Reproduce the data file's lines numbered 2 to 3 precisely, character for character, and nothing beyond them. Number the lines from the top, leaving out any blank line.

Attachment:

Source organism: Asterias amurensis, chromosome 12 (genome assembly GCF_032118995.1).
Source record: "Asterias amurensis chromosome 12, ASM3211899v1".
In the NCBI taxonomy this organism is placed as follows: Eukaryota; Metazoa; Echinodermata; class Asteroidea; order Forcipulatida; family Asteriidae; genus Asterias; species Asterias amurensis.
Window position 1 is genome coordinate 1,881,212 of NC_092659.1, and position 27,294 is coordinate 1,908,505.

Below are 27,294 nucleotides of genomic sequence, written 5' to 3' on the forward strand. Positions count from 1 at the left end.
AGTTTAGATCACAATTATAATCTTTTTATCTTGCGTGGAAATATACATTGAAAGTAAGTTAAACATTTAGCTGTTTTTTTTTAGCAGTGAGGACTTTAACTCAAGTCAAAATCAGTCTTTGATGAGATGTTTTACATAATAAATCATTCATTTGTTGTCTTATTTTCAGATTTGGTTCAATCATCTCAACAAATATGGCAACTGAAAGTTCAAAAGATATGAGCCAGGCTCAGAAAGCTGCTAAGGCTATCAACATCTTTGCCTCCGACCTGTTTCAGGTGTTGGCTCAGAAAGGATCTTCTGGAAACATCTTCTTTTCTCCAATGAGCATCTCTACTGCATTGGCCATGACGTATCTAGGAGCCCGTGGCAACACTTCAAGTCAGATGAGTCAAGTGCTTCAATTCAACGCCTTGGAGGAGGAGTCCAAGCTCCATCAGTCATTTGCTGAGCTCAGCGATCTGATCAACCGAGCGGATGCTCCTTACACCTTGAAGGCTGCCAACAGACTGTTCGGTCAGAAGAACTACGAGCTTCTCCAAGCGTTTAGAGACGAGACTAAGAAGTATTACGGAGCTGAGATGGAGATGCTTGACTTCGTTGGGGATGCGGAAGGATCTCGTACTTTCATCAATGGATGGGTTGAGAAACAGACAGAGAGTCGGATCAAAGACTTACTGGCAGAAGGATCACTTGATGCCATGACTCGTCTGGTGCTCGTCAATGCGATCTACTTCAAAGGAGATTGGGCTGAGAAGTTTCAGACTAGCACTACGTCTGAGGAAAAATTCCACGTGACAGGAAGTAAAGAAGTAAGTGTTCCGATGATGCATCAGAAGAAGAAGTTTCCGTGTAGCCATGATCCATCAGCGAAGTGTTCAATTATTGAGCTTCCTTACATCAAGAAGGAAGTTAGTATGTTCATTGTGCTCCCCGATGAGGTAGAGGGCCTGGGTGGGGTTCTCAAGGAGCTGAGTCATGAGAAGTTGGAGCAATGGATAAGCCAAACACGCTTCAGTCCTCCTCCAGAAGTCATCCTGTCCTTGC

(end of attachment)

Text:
Source record: "Asterias amurensis chromosome 12, ASM3211899v1".
In the NCBI taxonomy this organism is placed as follows: Eukaryota; Metazoa; Echinodermata; class Asteroidea; order Forcipulatida; family Asteriidae; genus Asterias; species Asterias amurensis.